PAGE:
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The Yale campus was only a two-hour ride away, but the symbolic distance from the hard streets of Roxbury was almost unimaginable. When Onaje Woodbine headed to New Haven in 1998, he left his mother's home in the Warren Gardens Housing Co-op and didn't look back.

Basketball gave him the opportunity. As a sophomore, he led the Yale Bulldogs in points per game and was named to the All-Ivy team. Yet by then, the game seemed far less important than it had when he was a boy. Startling his coaches and teammates, Woodbine announced his decision to leave the men's basketball team to pursue his studies in religion and philosophy.

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"I believe that there is a higher purpose in life," he wrote in a letter to the Yale Daily News at the time. "Deep within I know that I will not help the most people by putting the ball in the basket."

Now, at age 36, Woodbine has found a way to serve others — by telling the stories of those who put the ball in the basket in inner-city neighborhoods like Roxbury. His first book, "Black Gods of the Asphalt: Religion, Hip-Hop, and Street Basketball," is an ethnographic study of the game as a form of "lived religion," focused on his own experience in Boston and the city's rich tradition of summer memorial games to honor the deceased. His work on the book inspired him to write a play by the same name, which premiered in late May at Phillips Academy in Andover, where Woodbine teaches.

Onaje Woodbine earned Globe All-Scholastic honors while playing at Newton South High School.BARROS, DIANE GLOBE STAFF PHOTO

"All we had were our voices, our bodies, and our imaginations," says one street baller in the play. For boys and girls like Woodbine's peers from Roxbury, basketball can provide a safe haven from the hardships of the ghetto, and a sacred space to mourn the losses of friends and loved ones.

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"What happens when you die?" Woodbine asked on a warm afternoon recently, back in the neighborhood to meet up on the court in Malcolm X Park with some of his fellow street-ball survivors. "Those are the questions people like Russell have been asking in these spaces."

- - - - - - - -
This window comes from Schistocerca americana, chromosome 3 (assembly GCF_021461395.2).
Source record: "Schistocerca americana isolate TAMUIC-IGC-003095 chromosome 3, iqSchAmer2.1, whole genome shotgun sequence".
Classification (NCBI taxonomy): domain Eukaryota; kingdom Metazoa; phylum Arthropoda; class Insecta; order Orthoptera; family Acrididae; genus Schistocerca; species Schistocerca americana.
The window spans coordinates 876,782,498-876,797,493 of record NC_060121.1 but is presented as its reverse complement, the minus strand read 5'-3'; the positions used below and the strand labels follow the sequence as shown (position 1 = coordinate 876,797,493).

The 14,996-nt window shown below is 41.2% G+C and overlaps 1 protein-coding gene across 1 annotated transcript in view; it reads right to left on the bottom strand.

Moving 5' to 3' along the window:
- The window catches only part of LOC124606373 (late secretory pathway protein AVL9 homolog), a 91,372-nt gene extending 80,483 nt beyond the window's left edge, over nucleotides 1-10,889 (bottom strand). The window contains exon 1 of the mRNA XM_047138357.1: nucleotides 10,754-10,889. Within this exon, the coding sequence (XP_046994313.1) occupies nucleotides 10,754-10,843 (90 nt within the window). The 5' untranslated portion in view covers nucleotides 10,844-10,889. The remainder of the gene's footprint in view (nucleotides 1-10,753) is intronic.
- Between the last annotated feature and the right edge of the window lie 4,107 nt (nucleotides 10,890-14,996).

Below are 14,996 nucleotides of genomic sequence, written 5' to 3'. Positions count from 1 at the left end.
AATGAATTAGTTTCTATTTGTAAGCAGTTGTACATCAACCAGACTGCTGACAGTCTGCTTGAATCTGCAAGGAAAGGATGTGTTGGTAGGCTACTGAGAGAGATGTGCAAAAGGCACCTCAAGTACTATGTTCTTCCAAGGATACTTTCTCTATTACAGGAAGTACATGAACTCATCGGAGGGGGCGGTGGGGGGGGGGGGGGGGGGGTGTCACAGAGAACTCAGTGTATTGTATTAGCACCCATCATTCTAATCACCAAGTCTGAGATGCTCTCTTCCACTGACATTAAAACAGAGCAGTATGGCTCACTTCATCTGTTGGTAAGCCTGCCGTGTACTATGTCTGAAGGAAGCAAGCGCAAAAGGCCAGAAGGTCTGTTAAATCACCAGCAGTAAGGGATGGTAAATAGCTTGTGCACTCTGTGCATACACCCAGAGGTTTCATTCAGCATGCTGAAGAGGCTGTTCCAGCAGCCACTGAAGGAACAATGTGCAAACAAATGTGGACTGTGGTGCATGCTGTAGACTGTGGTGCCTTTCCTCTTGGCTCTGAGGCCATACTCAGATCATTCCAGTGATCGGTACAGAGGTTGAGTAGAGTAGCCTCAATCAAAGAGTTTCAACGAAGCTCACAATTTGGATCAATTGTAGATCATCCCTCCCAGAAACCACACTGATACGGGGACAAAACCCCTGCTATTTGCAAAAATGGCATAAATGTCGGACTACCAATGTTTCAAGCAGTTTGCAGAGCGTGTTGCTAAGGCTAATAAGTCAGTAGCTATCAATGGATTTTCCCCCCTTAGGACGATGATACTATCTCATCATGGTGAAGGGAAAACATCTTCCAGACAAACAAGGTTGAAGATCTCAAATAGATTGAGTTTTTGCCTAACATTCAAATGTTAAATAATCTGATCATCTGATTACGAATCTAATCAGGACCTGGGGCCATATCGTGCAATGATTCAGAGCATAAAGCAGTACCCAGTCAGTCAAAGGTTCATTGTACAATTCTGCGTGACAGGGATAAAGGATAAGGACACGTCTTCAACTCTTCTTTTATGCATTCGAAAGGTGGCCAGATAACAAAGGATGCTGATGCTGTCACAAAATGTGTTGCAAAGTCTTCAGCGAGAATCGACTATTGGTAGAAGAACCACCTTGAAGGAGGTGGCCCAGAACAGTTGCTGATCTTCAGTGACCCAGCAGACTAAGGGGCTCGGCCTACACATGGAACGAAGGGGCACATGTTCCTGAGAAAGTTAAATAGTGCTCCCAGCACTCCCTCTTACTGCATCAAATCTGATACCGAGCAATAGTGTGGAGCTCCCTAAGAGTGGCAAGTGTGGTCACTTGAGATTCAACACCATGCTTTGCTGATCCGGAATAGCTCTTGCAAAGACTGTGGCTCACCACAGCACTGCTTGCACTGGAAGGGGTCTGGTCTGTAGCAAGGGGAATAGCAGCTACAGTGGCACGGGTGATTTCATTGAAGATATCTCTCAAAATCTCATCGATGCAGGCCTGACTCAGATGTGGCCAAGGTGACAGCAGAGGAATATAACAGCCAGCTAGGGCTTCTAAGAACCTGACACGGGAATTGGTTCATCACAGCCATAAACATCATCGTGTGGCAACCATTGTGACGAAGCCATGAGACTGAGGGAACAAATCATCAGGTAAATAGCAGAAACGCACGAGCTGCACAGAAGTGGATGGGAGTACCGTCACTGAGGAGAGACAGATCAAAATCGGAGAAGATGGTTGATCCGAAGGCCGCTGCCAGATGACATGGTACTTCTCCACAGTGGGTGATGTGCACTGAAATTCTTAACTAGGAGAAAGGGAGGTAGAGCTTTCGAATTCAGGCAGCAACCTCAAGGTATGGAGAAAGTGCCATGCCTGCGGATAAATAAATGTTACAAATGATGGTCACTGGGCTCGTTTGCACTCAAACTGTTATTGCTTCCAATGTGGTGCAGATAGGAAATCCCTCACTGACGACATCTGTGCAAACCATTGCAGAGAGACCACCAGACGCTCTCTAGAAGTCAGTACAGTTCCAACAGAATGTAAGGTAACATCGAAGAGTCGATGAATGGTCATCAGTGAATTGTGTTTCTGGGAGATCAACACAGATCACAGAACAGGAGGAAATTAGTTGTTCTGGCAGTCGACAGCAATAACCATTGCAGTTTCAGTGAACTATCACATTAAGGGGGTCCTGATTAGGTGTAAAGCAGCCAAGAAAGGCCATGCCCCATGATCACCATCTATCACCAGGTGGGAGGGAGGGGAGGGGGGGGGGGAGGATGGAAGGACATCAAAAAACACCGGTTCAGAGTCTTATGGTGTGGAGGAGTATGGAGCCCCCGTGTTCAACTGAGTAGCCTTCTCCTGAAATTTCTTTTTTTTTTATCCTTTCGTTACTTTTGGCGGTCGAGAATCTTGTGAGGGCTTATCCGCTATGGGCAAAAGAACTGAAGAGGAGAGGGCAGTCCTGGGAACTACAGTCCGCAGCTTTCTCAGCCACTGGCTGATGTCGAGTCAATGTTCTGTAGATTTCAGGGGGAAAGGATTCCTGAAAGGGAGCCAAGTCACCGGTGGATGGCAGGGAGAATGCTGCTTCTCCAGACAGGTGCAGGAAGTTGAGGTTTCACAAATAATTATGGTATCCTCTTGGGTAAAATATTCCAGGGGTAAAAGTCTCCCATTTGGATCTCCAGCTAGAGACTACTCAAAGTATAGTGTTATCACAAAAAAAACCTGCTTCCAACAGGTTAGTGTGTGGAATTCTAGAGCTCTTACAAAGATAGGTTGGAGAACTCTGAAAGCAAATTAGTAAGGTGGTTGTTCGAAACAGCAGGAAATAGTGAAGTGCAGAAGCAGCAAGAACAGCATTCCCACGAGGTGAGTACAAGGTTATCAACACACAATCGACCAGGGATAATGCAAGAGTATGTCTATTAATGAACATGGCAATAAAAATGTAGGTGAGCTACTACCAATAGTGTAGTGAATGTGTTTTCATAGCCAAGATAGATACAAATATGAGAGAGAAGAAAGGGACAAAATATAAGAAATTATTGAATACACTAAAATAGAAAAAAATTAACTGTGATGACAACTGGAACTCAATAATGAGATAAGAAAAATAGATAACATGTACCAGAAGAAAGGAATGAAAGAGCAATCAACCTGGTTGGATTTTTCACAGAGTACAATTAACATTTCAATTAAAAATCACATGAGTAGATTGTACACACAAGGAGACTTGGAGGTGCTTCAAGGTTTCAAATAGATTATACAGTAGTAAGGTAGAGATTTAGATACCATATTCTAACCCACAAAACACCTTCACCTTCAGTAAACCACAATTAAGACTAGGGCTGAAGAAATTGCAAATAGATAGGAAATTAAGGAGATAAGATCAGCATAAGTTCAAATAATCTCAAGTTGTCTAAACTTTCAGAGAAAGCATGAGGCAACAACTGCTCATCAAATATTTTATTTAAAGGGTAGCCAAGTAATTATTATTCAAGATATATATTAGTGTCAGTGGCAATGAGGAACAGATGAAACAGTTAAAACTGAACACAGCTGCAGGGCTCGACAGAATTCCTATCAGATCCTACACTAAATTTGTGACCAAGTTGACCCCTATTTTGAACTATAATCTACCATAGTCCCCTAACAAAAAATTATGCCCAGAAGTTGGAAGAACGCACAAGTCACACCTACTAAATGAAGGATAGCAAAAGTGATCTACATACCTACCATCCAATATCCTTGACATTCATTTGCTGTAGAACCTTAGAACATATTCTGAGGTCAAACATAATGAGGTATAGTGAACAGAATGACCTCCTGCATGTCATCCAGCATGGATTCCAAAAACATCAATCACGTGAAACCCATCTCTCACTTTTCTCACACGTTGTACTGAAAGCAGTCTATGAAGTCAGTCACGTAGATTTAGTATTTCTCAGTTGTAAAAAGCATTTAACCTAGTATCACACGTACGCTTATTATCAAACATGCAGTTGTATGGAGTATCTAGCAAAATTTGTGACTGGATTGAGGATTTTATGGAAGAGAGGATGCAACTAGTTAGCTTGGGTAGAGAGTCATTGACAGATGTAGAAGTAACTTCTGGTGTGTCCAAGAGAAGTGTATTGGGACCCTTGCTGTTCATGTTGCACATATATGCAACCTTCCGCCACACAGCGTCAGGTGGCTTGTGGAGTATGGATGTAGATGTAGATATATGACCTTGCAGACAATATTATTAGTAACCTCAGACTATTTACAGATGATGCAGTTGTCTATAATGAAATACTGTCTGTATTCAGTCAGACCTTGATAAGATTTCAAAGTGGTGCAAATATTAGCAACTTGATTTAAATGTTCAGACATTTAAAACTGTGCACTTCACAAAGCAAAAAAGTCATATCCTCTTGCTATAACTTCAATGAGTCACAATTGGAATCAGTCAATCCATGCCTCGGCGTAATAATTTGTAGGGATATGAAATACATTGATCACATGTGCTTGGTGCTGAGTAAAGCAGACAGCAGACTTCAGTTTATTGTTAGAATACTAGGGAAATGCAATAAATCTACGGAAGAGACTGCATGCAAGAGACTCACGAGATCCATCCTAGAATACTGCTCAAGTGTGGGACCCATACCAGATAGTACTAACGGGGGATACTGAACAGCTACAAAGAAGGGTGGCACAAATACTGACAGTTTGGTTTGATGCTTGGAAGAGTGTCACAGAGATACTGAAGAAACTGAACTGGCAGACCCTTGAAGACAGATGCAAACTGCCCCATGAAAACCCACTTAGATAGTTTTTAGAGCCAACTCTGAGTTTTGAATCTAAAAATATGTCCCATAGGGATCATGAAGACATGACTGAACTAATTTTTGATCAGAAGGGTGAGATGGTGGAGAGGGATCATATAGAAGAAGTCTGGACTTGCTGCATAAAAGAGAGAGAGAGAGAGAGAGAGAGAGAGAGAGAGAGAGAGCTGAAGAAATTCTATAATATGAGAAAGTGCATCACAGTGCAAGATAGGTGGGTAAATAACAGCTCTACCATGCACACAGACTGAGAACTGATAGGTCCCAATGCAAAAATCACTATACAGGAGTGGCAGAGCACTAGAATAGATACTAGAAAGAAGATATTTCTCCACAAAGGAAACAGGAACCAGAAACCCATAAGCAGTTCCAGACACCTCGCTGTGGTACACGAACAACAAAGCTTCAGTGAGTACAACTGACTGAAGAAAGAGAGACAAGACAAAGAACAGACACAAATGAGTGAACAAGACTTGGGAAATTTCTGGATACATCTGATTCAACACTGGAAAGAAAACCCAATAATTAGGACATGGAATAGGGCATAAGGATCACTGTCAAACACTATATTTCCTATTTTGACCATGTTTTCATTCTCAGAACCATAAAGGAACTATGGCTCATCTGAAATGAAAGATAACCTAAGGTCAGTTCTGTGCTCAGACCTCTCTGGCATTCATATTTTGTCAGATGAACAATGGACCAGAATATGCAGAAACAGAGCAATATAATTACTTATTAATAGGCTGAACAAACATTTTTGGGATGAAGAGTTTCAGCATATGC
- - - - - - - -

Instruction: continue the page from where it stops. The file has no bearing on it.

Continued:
Russell is Russell Paulding, organizer of the 10-year-old Community Awareness Basketball Tournament, one of several summer tournaments around Boston's black neighborhoods often dedicated to victims of gang violence and other premature deaths.

Paulding, a burly, bearded dude in knee-length shorts, a navy blue polo shirt, and a fresh Red Sox hat, is known as a "glue guy" — a peacekeeper who brings rival neighborhoods together. He's a year younger than Woodbine, but he's "my big brother by size," Woodbine said with a smile.

Paulding said that he believes in a higher power, but sometimes wonders why. The street violence he grew up with left too many questions unanswered.

"Who do you blame?" he asked.

Another of Woodbine's old friends from the neighborhood leagues, Jerome Brown, stood on the edge of the court and quietly explained how his mother died when he was just 15. He was raised by his grandmother after most of his elders fell into drug addiction.

"Basketball saved my life, basically," said Brown, whose friends call him Rome. He briefly attended George Mason University in Virginia to play, but soon returned.

"It wasn't for me," he said. "I'm more of a Boston boy."

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Roxbury has produced several notable players, including former Detroit Piston Will Blalock, onetime Celtic Wayne Turner, current Orlando Magic guard Shabazz Napier, and University of Kansas guard Wayne Selden Jr., who threw down an impressive dunk during this year's March Madness tournament. (It was immortalized in video by his uncle's raucous celebration dance, which went viral. The uncle, Anthony Pitts Jr., was wearing a huge clock around his neck, like Public Enemy hype man Flavor Flav.)